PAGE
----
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Toronto Man found guilty in Eaton Centre shooting to get new trial

Christopher Husbands arrives at Old City Hall courts in a police squad car on June, 4 2012.

Fred Lum/Fred Lum/The Globe and Mail

A man who was found guilty of second-degree murder in a daytime shooting at Toronto's landmark Eaton Centre mall was granted a new trial Friday after a judge found the jury that convicted him was improperly selected.

The Court of Appeal for Ontario overturned Christopher Husbands' convictions, saying the trial judge made an irreparable mistake by overruling a defence request regarding the method of jury selection.

As a result, the three-member appeal panel said, the jury was improperly constituted and the verdict cannot stand.

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"In accordance with the current state of the law ... what occurred here cannot be salvaged," Justice David Watt wrote on behalf of the panel.

The June 2012 shooting at the Eaton Centre's crowded food court sparked mayhem in the mall and sent hordes of panicked shoppers running for the exits.

Husbands' appeal focused largely on the manner in which jurors were chosen.

As part of the selection process, prospective jurors may be questioned as to whether they believe they can remain impartial. Two people from the jury pool take on the role of "triers," meaning they weigh the answer and determine whether there is sign of bias.

Lawyers for both the Crown and the defence then decide whether to allow the person on the jury.

Each newly appointed juror replaces one of the two triers so that the responsibility is shared, a process called "rotating triers."

At the request of the accused, the court can appoint two people who will assess all the prospective juror responses. These are called "static triers" and do not get to serve on the jury.

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Watt said Husbands' lawyers made it clear they wanted rotating triers but the judge, Superior Court Justice Eugene Ewaschuk, imposed static triers.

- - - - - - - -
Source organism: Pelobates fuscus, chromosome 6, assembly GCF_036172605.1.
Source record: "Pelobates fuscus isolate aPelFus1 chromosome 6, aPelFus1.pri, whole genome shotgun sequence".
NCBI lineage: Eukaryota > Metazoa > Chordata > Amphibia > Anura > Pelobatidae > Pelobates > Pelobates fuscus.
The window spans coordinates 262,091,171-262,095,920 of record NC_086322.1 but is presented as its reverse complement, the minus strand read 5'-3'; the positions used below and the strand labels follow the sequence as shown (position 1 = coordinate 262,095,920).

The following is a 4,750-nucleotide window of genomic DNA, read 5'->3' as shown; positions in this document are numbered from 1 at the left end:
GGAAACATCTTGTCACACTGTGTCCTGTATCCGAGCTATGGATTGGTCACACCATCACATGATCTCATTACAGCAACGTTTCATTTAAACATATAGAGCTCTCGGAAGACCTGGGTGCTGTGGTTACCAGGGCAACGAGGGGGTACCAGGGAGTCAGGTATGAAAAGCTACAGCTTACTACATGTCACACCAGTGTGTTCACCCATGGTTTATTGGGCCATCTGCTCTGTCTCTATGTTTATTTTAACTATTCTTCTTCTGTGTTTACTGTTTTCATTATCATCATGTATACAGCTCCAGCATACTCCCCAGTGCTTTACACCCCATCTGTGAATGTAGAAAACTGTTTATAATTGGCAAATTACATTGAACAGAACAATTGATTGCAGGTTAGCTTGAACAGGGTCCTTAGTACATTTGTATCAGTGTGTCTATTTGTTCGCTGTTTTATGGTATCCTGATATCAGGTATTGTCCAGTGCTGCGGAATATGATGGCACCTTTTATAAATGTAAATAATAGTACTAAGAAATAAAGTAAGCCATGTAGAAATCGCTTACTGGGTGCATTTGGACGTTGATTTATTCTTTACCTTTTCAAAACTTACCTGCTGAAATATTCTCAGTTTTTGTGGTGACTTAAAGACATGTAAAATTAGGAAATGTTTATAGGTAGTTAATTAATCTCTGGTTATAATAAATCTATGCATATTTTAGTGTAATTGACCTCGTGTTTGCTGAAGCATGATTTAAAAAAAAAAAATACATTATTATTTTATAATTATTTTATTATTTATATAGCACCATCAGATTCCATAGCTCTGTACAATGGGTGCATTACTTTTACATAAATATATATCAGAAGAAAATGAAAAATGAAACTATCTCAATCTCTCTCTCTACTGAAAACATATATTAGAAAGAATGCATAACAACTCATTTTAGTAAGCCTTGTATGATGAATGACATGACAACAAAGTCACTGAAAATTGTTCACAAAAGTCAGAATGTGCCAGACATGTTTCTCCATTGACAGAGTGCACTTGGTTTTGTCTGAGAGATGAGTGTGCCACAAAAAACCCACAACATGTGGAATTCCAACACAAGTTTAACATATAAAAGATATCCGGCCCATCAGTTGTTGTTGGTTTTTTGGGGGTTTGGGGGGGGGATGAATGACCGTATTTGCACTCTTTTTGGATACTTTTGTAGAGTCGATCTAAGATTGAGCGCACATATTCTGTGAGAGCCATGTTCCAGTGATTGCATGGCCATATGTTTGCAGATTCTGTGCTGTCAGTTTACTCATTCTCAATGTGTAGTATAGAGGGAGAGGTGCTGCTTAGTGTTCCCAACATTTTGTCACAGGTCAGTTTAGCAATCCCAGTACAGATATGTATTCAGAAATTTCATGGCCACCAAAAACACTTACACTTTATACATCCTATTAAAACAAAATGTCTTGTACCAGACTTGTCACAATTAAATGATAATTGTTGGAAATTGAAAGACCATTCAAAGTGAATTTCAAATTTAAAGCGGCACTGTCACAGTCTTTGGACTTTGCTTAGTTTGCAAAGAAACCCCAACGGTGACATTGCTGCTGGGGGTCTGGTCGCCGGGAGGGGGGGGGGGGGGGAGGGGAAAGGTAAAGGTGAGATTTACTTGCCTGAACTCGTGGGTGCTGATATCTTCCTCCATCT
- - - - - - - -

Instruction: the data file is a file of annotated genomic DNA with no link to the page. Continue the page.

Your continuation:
"Expressly and repeatedly, counsel wanted rotating triers. Yet the trial judge forged ahead, despite the entreaties of defence counsel, without any inquiries of the trial Crown about her position and seemingly oblivious to the confining language of the enabling legislation," Watt wrote.

At least one other case presided by Ewaschuk has seen its verdict overturned on appeal over the same issue.

Lawyer Dirk Derstine, who represents Husbands, said Friday's decision was not surprising.

"There's been a lot of cases which dealt with similar situations involving this judge which came to the same conclusion," Derstine said. "He had a very real belief that what he was doing was legal and proper and the Court of Appeal has found on a number of occasions that it was not correct."

It could take more than a year before a new trial for Husbands gets underway, he said, noting that his client is "looking forward to getting a fair trial this time."

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Husbands was acquitted more than two years ago of first-degree murder but was found guilty of two counts of second-degree murder in the deaths of Nixon Nirmalendran, 22, and Ahmed Hassan, 24.

He was also found guilty of five counts of aggravated assault and one count of criminal negligence causing bodily harm.

Husbands, whose lawyers had put forward a defence of not criminally responsible due to post-traumatic stress disorder, was sentenced to life in prison with no chance of parole for 30 years.

Since the first-degree murder acquittal was not challenged, Husbands' new trial will be on charges of second-degree murder, as well as aggravated assault and criminal negligence causing bodily harm.

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